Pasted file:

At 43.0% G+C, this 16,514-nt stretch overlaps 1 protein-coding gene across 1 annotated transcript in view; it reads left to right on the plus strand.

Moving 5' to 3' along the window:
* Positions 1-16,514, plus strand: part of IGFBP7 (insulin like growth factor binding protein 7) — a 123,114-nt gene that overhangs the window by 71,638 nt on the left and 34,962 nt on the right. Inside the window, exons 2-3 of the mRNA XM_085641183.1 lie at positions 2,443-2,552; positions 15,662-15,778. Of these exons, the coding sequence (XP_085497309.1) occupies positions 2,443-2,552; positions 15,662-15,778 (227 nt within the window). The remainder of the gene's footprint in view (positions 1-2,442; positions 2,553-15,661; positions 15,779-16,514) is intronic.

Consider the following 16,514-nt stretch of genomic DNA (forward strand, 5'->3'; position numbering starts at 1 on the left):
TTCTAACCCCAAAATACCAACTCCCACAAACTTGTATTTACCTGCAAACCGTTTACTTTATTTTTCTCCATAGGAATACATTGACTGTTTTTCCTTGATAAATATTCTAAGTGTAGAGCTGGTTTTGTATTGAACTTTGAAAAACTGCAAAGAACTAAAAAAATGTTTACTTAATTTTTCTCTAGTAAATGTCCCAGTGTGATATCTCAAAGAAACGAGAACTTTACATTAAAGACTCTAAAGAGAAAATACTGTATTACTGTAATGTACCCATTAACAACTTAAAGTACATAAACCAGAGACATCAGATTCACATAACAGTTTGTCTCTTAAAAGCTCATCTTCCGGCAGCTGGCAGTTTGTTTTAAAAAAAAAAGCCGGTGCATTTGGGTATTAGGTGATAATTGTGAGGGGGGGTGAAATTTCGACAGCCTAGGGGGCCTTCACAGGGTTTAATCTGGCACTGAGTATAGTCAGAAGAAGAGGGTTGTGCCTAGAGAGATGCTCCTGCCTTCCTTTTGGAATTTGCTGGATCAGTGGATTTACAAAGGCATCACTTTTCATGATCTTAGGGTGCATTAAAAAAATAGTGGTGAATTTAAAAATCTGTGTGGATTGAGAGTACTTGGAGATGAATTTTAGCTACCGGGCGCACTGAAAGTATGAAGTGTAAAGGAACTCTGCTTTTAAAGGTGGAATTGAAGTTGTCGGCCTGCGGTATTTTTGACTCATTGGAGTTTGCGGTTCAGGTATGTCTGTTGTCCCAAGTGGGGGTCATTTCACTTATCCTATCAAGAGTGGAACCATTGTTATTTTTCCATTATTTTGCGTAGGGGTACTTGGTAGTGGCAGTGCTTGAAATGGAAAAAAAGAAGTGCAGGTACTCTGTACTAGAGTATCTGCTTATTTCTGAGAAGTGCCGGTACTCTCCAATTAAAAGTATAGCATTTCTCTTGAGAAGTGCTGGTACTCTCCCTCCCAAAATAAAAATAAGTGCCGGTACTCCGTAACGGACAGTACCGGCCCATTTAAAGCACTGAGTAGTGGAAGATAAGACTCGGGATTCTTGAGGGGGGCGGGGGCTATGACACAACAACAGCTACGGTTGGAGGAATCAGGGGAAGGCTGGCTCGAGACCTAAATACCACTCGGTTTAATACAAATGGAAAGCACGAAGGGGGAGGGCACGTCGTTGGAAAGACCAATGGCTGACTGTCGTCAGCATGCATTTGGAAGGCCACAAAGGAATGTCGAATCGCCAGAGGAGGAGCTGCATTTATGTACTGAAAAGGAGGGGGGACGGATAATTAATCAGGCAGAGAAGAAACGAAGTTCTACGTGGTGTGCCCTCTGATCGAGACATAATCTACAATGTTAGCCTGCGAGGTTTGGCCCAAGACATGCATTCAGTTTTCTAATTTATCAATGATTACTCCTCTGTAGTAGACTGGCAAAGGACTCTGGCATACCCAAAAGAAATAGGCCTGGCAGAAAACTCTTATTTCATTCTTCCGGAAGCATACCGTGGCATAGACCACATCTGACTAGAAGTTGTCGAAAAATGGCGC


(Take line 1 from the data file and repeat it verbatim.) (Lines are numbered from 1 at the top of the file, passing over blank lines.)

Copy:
At 43.0% G+C, this 16,514-nt stretch overlaps 1 protein-coding gene across 1 annotated transcript in view; it reads left to right on the plus strand.